Rosella, the iconic maker of tomato sauce, soup and condiments that went through tough times more than a decade ago, is chasing a new generation of shoppers in the $320 million soup category as it accelerates a revival of the brand.
Rosella chief executive Michael Bartholomew said sales across the business were up about 30 per cent through the pandemic because of the rise in at-home consumption, and consumers’ renewed focus on Australian brands.
“We’ve seen an uplift in the pandemic. People are eating at home so much more,” he said. The long history of the brand, mixed with some nostalgia in the stressful times of lockdowns and restrictions, had helped too.
“A lot of people have that history,” he said.
The company is stepping up investment in the brand and bolstering its green credentials by putting soups in a Tetra Pak carton, which is 60 per cent lighter than a can and takes up 20 per cent less space in trucks transporting the goods.
“There’s such a big demand for more eco-friendly products,” Mr Bartholomew said.
The company pulled its canned soups from supermarket shelves for almost 18 months as it made the transition. Mr Bartholomew said Rosella had high hopes for the range in big supermarket retailers Woolworths and Coles, and in IGA stores.
But like other food manufacturers across Australia, it is facing serious inflationary pressures. Mr Bartholomew said the cost of glass bottles for its tomato sauce had doubled and there had been substantial price increases for ingredients. “Some of that is driven by a shortage of crops,” he said. Shipping and transport costs had also jumped.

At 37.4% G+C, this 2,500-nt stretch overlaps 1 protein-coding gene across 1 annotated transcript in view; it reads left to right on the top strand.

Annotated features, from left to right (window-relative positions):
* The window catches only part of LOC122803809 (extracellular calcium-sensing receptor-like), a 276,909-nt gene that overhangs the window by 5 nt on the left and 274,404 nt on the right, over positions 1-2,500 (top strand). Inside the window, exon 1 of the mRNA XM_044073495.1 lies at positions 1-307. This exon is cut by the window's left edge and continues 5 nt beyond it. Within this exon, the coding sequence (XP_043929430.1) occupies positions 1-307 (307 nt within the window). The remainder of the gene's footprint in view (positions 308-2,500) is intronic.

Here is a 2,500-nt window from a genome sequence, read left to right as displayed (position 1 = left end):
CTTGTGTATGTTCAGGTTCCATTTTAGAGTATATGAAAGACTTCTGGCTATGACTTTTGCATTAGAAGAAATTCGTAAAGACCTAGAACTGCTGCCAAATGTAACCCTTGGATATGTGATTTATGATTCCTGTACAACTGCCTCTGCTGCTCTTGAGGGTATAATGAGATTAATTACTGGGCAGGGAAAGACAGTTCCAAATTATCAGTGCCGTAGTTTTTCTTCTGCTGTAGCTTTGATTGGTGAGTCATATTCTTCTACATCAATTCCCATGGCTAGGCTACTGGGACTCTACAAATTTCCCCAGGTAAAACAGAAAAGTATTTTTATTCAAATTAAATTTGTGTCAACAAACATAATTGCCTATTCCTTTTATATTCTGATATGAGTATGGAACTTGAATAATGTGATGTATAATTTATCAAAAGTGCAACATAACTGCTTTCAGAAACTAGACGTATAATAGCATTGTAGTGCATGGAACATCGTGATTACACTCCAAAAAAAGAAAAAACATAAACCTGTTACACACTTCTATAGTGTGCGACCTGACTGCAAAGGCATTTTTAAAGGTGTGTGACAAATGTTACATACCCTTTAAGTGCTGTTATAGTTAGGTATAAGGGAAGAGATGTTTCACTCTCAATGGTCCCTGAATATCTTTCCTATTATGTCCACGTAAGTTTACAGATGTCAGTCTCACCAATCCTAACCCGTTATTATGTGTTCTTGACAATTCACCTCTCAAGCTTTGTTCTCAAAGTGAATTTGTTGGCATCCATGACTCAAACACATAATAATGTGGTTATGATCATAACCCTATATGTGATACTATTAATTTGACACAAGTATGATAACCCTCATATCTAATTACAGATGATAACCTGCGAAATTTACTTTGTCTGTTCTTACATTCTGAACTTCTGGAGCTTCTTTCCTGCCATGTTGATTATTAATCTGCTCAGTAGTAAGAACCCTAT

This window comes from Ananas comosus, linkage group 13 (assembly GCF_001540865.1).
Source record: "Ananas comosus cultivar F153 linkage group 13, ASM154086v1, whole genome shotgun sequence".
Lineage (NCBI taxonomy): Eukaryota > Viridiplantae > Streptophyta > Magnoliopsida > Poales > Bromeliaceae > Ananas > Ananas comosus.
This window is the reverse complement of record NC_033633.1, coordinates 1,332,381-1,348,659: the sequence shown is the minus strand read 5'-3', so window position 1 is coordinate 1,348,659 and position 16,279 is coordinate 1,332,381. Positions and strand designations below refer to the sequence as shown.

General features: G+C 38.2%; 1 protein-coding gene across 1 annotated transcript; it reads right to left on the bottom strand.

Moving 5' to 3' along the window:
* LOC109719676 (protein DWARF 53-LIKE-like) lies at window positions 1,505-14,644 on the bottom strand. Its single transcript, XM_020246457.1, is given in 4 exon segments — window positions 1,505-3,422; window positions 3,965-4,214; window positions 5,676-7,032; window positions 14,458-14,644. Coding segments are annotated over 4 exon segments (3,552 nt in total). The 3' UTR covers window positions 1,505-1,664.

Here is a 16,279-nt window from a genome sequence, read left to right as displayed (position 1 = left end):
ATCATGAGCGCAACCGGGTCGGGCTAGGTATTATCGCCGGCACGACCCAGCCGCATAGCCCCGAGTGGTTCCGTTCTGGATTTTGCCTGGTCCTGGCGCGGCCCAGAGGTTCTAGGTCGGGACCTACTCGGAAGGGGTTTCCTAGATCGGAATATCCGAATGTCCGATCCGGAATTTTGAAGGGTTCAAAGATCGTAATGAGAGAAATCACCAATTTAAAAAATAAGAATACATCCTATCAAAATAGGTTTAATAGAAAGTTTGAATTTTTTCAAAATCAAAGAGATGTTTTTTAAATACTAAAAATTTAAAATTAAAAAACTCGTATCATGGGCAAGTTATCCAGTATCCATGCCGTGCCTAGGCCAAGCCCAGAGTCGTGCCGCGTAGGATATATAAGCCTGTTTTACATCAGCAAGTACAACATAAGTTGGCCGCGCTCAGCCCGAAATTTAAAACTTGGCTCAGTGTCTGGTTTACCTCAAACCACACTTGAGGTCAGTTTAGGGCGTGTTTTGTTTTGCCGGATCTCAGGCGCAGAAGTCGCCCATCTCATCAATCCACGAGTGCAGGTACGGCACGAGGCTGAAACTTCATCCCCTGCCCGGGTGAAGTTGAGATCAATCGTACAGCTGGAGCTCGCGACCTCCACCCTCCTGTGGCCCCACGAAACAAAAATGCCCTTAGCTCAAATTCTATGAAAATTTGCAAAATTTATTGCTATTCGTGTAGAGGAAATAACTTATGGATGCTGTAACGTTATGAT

The company imported glass bottles for its sauce, but has signed a contract with Anthony Pratt’s Visy Industries to be supplied by a local manufacturer.
Mr Bartholomew said the first range of soups in the new Tetra Pak form were being put together in Italy, where a manufacturer had expertise in the packaging. But the group wants to shift that soup packaging to Australia. “We’re certainly looking for a manufacturer in Australia who can put in one of the new lines”.
The group has a co-manufacturing model, where it doesn’t own any plants but contracts out the work. The group’s sauces are made in Barooga in NSW, chutney and pickles in Adelaide and other products on the outskirts of Melbourne. Energy price inflation was a worry across the industry, he said.
Rosella is owned by the Presser family through Sabrands Australia, a company that also operates fruit juice group Sunraysia Natural Beverages, Blue Banner pickles and Devondale sparkling apple juice.
The Presser family bought Rosella in 2013 after it had been through several owners. Rosella was owned by multinational corporation Unilever for 40 years from 1963, and was then acquired by trading group Stuart Alexander in 2003. Rosella was sold in 2006 to Gourmet Food Holdings, but the new owner was put into receivership and then the Presser family acquired it.
Mr Bartholomew said the extra investment in the brand was welcome after some lean years under previous owners.
“It’s not had a lot of love over the years,” he said. When it was part of the Unilever stable, it didn’t have the investment behind it because it was an Australian-only brand in a stable of global brands.
Extracted from AFR